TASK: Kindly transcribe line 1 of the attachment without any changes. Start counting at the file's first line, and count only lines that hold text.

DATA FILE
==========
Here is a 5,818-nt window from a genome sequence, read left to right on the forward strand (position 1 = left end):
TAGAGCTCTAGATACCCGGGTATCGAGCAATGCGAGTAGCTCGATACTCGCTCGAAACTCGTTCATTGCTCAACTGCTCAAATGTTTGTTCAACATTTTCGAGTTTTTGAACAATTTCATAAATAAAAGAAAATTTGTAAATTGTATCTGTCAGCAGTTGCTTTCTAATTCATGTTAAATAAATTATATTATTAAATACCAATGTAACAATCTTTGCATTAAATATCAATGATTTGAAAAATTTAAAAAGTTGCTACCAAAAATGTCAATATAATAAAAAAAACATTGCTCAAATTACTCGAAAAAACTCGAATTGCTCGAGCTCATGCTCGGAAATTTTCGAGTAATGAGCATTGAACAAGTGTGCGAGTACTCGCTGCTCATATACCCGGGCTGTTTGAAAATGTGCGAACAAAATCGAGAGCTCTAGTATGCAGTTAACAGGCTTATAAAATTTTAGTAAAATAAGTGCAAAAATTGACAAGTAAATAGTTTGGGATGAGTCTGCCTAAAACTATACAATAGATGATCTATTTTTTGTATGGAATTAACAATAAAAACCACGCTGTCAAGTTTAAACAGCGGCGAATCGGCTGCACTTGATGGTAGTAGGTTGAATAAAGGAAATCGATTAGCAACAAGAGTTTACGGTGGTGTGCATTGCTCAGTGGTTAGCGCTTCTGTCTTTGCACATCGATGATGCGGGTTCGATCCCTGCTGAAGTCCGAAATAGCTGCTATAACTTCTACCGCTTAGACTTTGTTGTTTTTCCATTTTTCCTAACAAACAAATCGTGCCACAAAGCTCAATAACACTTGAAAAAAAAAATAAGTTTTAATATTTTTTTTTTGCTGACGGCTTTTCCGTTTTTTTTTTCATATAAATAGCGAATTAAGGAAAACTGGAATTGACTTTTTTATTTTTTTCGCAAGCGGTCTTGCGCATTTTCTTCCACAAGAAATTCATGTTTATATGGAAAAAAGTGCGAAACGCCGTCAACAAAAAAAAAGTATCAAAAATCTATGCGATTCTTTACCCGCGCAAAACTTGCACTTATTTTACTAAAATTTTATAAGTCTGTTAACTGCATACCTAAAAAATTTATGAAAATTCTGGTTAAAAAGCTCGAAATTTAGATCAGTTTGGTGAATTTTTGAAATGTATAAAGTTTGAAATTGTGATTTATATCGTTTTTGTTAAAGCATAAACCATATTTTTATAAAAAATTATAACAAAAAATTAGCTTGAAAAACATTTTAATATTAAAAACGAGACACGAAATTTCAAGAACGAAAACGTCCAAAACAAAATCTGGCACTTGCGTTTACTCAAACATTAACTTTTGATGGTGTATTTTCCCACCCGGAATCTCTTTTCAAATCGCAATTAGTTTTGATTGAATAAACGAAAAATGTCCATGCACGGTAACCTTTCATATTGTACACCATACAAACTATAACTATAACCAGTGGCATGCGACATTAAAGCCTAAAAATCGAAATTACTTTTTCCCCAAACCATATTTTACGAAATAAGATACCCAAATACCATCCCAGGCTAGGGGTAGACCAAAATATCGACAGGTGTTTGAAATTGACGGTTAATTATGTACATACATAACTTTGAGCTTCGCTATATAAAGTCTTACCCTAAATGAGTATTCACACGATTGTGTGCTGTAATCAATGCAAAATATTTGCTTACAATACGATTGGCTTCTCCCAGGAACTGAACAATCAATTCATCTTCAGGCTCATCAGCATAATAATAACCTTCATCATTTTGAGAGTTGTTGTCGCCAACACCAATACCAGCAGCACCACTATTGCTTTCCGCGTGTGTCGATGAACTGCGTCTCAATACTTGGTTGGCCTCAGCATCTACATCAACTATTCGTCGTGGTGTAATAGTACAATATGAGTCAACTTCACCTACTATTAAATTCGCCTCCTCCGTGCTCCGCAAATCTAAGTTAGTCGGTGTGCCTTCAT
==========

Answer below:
Here is a 5,818-nt window from a genome sequence, read left to right on the forward strand (position 1 = left end):